Flipping burgers and waiting tables brings back fond memories for Taylor Walker. His dad, Steve, was in the restaurant business for most of his life, as was his mother before him. So you might say the business is in Taylor’s blood. But it certainly was not in his plans for a career.
After graduating from Gothenburg High School in 2011, Taylor headed off to the University of Nebraska-Kearney to study elementary education. He planned to become a teacher.
After two years of college his path took an abrupt change. “My dad was having some struggles with staffing, and I was kind of at a crossroads with what I wanted to do, so I decided to come back here and help him,” Taylor explained.
He helped his dad keep Walker’s Steakhouse going until Steve made the decision to retire in September 2016. At that time Taylor saw the opportunity to return to school, transferring his credits to Mid Plains Community College and relocating to North Platte to continue his education toward a teaching degree. All seemed to be going according to plan, until…
“My dad told me about a dream he had that I opened my own place. I told him that was pretty far-fetched and just laughed it off, but he really thought I should look into it,” said Taylor.
So he did. With the support of his dad, Taylor approached the Gothenburg Improvement Company (GIC) to see if there was any financial assistance they could offer in opening a new business. While the group was completely on board with the idea, Taylor said, they could only offer a portion of the necessary funding.
Taylor then went to one of the local banks, and was told he would need a 20% down payment for the project. “I thought that was where it ended. I didn’t have the money,” Taylor said.
But while he was prepared to throw in the towel on the whole idea of a new restaurant in Gothenburg, his dad and sister were not. “My dad and Steph began looking at different options, and decided to take our business plan to another bank. That bank got completely on board and gave approval to move forward,” explained Taylor.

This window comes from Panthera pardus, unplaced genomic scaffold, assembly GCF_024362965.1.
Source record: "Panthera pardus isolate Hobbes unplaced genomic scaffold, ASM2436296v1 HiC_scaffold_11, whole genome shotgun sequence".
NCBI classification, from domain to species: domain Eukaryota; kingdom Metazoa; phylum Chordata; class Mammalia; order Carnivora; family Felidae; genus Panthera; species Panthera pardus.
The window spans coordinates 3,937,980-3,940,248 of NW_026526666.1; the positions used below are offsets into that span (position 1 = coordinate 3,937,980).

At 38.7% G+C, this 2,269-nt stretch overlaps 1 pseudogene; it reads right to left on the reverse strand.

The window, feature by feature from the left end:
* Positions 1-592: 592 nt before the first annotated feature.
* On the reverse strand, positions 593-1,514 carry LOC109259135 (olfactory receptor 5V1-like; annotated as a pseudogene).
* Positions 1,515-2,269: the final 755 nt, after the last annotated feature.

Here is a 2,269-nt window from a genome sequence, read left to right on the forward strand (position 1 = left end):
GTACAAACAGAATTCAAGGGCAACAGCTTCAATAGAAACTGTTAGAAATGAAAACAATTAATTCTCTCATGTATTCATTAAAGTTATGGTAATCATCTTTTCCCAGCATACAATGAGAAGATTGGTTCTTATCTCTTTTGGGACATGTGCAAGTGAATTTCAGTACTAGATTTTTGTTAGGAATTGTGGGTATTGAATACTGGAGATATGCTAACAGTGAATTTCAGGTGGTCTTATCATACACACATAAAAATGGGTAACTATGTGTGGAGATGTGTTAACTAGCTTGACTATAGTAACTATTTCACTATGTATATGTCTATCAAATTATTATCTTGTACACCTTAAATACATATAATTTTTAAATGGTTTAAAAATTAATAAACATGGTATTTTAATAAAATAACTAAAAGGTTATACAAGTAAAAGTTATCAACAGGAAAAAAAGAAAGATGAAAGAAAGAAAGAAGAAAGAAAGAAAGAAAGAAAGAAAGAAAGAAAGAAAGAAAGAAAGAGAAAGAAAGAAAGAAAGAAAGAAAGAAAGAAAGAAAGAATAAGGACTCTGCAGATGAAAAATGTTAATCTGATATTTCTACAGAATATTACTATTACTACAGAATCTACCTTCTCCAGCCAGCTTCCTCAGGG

The next step was to take the idea to the City Council for approval, which he got. Taylor then acquired the building and went to work.
“The front of the building did not need much work, but we completely renovated from the counter back,” Taylor said. “We had to build a kitchen and bring everything up to code.”
People in town were so curious that Taylor said they had to put wrapping paper over the windows during the renovation process. The highly anticipated T Walker’s on Main Street opened for business on April 19, 2018.
“It was a new adventure. We all kind of missed it, so we were all excited,” said Stephanie Walker about her brother’s decision to follow in the family footsteps.
Taylor said Stephanie helped him put the ideas and business plan together. The whole concept, they said, was to keep it small - something the family could manage themselves.
“There are always staffing issues in this business, so by keeping the size manageable enough for us we were able to eliminate most of that,” Taylor explained.
Taylor also decided to break up the hours each day that the restaurant is open. By closing during the afternoon between 2:00 and 4:00, he said it gives him an opportunity to go home for a little bit and take a break. Steve and Stephanie do the same. The restaurant is only open on Saturdays during the evening, and on Sundays from 11 a.m. to 2 p.m.
“I try to regulate a couple of days a month just for myself,” said Taylor. “And dad and Steph do the same thing. At the end of however long of a career this becomes, I don’t want to feel like I have wasted time.”
Taylor said he loves this town and the legacy his grandmother and father have created in the food industry here. He said he has no regrets about the decision he made, and he is grateful for the support of his family - especially his dad.
“I grew up with the best teacher anybody could have, and if anything was going to work this was. My dad will always have my back.”